Q. What are your opinions on the GED vs. homeschool diploma vs. online high school diploma?
A. I’ve researched this quite a bit, especially now that my older daughters are high school age and looking forward to college. There are a lot of factors to take into account for which is best for your situation. These are just my opinions and are obviously biased based on our experiences and situation.
GED – this is the “lowest” of the three. It’s kind of the last resort to take. If you are good at keeping records of the high school courses your child is taking then you really shouldn’t need a GED. There are some colleges that require a GED from home schooled students regardless of their good transcripts or even if they have an online high school diploma. However, if a student has a GED, some colleges and employers may assume your child did not have what it takes to finish high school. Look at the requirements of the college you wish to apply to to see how they view the GED.
For instance BYU-I requires a GED or Compass score from students who were home schooled, or in private or charter schools, unless they also have transfer college credits say from a community college. This can be contested though, especially if the ACT score is really high. BYU doesn’t require a GED from homeschool, private or charter schooled students. In this case more emphasis is put on the ACT score. Both are church schools with completely different admission requirements
When I applied to Ricks College (now BYU-Idaho) they wouldn’t recognize the independent high school diploma I received from BYU Independent Study, even though it was an accredited program (and a fellow church school!) After being accepted based on my ACT score they still wanted me to take the GED. Because I was only 15 at the time this required the administration to go through some hoops because by law only those 18 and older could take the GED (it has since been changed to age 16 for those who are homeschooled) AND only those who didn’t have a high school diploma from an accredited school could take it. I did have an accredited high school diploma and I wasn’t old enough to take the GED. It took almost two months from the beginning of the semester before they finally received the okay for me to take the GED. The semester was half way over and I was achieving a 3.9 GPA so far in my classes. It was really ridiculous. I am probably one of a few who has both a GED and a high school diploma.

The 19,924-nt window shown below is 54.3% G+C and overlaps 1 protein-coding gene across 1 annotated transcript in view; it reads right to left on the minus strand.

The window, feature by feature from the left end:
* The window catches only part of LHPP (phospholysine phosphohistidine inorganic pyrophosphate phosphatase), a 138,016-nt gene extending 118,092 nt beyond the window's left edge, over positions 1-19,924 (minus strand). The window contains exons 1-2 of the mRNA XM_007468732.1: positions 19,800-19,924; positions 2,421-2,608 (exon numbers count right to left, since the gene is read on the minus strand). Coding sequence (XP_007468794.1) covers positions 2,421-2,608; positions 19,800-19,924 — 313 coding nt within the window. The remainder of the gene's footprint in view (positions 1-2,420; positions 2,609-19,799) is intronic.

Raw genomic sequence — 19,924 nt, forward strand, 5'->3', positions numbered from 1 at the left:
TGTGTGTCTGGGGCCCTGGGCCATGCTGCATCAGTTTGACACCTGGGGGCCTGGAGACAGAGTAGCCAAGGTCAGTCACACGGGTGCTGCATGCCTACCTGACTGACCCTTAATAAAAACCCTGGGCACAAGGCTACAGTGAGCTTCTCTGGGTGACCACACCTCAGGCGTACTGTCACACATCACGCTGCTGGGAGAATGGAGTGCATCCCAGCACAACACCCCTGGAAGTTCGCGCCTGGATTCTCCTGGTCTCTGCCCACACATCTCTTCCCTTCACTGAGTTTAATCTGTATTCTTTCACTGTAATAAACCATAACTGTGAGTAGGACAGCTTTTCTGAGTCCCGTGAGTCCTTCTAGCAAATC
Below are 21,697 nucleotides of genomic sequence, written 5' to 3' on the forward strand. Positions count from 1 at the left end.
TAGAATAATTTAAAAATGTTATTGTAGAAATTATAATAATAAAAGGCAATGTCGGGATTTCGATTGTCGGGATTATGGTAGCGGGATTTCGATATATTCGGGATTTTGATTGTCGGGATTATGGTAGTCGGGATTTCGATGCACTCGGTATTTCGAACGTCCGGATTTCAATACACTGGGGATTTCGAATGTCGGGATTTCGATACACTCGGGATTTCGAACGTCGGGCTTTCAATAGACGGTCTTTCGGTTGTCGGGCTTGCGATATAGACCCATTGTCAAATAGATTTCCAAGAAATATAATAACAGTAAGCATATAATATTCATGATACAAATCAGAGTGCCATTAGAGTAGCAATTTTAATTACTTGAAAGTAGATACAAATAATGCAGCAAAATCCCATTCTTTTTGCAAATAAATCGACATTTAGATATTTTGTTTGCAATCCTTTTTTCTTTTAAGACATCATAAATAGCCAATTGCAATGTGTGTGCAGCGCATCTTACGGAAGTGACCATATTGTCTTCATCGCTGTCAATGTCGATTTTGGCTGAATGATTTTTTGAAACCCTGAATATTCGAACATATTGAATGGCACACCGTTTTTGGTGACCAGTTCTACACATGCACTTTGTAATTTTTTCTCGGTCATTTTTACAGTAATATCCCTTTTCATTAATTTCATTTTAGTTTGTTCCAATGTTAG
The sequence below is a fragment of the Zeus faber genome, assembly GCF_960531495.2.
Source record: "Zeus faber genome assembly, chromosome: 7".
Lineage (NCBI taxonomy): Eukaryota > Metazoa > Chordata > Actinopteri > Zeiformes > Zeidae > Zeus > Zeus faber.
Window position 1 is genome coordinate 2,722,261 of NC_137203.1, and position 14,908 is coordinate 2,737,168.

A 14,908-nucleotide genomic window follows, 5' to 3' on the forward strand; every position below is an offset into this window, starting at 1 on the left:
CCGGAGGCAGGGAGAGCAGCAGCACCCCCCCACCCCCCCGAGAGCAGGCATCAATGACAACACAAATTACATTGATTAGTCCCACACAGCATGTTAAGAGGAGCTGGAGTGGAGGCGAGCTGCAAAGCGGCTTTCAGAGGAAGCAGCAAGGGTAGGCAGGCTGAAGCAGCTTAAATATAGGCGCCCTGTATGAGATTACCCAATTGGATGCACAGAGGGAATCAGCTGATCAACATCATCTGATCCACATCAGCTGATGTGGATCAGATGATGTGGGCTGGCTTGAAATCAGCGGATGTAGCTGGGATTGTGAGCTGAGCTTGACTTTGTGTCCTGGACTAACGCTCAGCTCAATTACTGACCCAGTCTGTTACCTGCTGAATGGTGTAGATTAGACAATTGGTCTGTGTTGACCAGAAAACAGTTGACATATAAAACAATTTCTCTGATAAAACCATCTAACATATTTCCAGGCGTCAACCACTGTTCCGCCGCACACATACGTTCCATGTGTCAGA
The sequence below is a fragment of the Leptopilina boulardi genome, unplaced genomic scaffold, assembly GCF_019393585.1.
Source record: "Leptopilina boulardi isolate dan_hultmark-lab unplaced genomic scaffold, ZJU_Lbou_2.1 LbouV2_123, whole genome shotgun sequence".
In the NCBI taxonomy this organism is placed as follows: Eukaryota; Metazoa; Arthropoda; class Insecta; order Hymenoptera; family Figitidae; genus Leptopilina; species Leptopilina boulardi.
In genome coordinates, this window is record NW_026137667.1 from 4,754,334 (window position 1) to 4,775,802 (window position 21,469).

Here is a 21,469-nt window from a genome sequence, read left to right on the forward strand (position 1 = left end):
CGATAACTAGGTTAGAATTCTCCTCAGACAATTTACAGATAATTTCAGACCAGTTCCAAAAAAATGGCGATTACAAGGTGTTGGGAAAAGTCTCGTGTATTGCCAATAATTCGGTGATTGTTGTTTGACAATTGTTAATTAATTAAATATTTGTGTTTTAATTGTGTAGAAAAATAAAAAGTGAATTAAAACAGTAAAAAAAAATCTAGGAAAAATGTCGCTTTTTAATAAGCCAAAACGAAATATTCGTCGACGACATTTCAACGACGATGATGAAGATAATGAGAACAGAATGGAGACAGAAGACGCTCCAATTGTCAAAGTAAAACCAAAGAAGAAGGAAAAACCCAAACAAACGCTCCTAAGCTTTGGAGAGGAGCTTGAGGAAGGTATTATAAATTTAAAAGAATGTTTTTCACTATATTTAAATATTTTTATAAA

Homeschool Diploma/Online High School Diploma
What I’ve found is most, if not all, colleges and universities look at high school transcripts, public or homeschool, rather than diplomas so I’m pairing the two together here. Most will list on their websites what courses they require for admissions. For instance here are the basic high school requirements for UNR the closest university to us.
English: 4 units
Emphasis on composition; rhetoric; and American, English and world literature.
Mathematics: 3 units
Includes algebra, geometry, trigonometry or other advanced math.
Social Studies: 3 units
Includes world history and geography, U.S. history, economics, government and law.
Natural Science: 3 units
Preferably biology, chemistry and physics, with at least two in a laboratory science.
Each college or university will have different criteria for looking at applications for admission. Look ahead with your child before starting high school and talk about what schools they are interested in attending, what majors they are leaning towards.Then look up the admissions requirements for those schools as well as the recommended GE requirements for the majors.
High school transcripts are only a part of what colleges and universities look at for admissions to their schools. ACT or SAT scores are a factor but so are community service, extra curricular activities, ecclesiastical endorsements (for some), and essays submitted during admissions.
For more information about homeschooling in high school HSLDA provides a wealth of information.
If you are keeping track of your teen’s high school courses I recommend the transcript forms by Donna Young. They are simple yet thorough.